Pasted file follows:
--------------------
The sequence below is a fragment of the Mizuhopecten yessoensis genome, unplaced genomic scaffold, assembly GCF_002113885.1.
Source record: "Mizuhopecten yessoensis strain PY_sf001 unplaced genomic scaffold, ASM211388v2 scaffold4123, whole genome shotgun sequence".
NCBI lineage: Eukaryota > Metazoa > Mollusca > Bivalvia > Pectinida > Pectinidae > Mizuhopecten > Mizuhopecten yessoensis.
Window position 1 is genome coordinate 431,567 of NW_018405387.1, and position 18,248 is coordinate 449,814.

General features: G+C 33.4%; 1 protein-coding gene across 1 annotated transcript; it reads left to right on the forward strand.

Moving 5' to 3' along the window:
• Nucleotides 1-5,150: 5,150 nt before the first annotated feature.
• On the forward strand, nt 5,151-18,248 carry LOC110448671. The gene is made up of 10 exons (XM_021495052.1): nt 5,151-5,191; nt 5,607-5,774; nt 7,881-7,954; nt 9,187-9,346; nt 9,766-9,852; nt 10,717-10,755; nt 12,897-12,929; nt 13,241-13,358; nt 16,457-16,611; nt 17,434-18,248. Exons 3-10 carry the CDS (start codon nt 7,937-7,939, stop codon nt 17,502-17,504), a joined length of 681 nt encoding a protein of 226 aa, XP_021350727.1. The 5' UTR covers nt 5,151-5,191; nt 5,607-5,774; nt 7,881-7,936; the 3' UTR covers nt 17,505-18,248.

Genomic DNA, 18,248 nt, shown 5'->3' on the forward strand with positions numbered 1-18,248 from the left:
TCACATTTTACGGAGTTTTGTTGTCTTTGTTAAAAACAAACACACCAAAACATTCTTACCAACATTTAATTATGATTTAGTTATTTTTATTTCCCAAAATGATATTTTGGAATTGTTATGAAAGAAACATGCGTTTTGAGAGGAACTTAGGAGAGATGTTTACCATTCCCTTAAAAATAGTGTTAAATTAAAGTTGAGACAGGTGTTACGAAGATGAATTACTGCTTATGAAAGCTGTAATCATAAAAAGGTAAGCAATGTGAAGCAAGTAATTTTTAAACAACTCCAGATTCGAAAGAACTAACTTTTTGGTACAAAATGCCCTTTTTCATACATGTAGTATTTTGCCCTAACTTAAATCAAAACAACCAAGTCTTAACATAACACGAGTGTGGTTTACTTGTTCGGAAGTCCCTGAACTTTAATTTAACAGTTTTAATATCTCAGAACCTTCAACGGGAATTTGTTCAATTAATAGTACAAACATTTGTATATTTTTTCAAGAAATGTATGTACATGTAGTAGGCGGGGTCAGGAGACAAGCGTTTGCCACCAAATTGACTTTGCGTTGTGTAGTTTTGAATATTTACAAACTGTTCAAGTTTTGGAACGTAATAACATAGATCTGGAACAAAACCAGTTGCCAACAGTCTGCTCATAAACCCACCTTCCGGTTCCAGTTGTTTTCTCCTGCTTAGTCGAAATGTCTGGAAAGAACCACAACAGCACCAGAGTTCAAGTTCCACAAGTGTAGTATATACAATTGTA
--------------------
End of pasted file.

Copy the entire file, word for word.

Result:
The sequence below is a fragment of the Mizuhopecten yessoensis genome, unplaced genomic scaffold, assembly GCF_002113885.1.
Source record: "Mizuhopecten yessoensis strain PY_sf001 unplaced genomic scaffold, ASM211388v2 scaffold4123, whole genome shotgun sequence".
NCBI lineage: Eukaryota > Metazoa > Mollusca > Bivalvia > Pectinida > Pectinidae > Mizuhopecten > Mizuhopecten yessoensis.
Window position 1 is genome coordinate 431,567 of NW_018405387.1, and position 18,248 is coordinate 449,814.

General features: G+C 33.4%; 1 protein-coding gene across 1 annotated transcript; it reads left to right on the forward strand.

Moving 5' to 3' along the window:
• Nucleotides 1-5,150: 5,150 nt before the first annotated feature.
• On the forward strand, nt 5,151-18,248 carry LOC110448671. The gene is made up of 10 exons (XM_021495052.1): nt 5,151-5,191; nt 5,607-5,774; nt 7,881-7,954; nt 9,187-9,346; nt 9,766-9,852; nt 10,717-10,755; nt 12,897-12,929; nt 13,241-13,358; nt 16,457-16,611; nt 17,434-18,248. Exons 3-10 carry the CDS (start codon nt 7,937-7,939, stop codon nt 17,502-17,504), a joined length of 681 nt encoding a protein of 226 aa, XP_021350727.1. The 5' UTR covers nt 5,151-5,191; nt 5,607-5,774; nt 7,881-7,936; the 3' UTR covers nt 17,505-18,248.

Genomic DNA, 18,248 nt, shown 5'->3' on the forward strand with positions numbered 1-18,248 from the left:
TCACATTTTACGGAGTTTTGTTGTCTTTGTTAAAAACAAACACACCAAAACATTCTTACCAACATTTAATTATGATTTAGTTATTTTTATTTCCCAAAATGATATTTTGGAATTGTTATGAAAGAAACATGCGTTTTGAGAGGAACTTAGGAGAGATGTTTACCATTCCCTTAAAAATAGTGTTAAATTAAAGTTGAGACAGGTGTTACGAAGATGAATTACTGCTTATGAAAGCTGTAATCATAAAAAGGTAAGCAATGTGAAGCAAGTAATTTTTAAACAACTCCAGATTCGAAAGAACTAACTTTTTGGTACAAAATGCCCTTTTTCATACATGTAGTATTTTGCCCTAACTTAAATCAAAACAACCAAGTCTTAACATAACACGAGTGTGGTTTACTTGTTCGGAAGTCCCTGAACTTTAATTTAACAGTTTTAATATCTCAGAACCTTCAACGGGAATTTGTTCAATTAATAGTACAAACATTTGTATATTTTTTCAAGAAATGTATGTACATGTAGTAGGCGGGGTCAGGAGACAAGCGTTTGCCACCAAATTGACTTTGCGTTGTGTAGTTTTGAATATTTACAAACTGTTCAAGTTTTGGAACGTAATAACATAGATCTGGAACAAAACCAGTTGCCAACAGTCTGCTCATAAACCCACCTTCCGGTTCCAGTTGTTTTCTCCTGCTTAGTCGAAATGTCTGGAAAGAACCACAACAGCACCAGAGTTCAAGTTCCACAAGTGTAGTATATACAATTGTA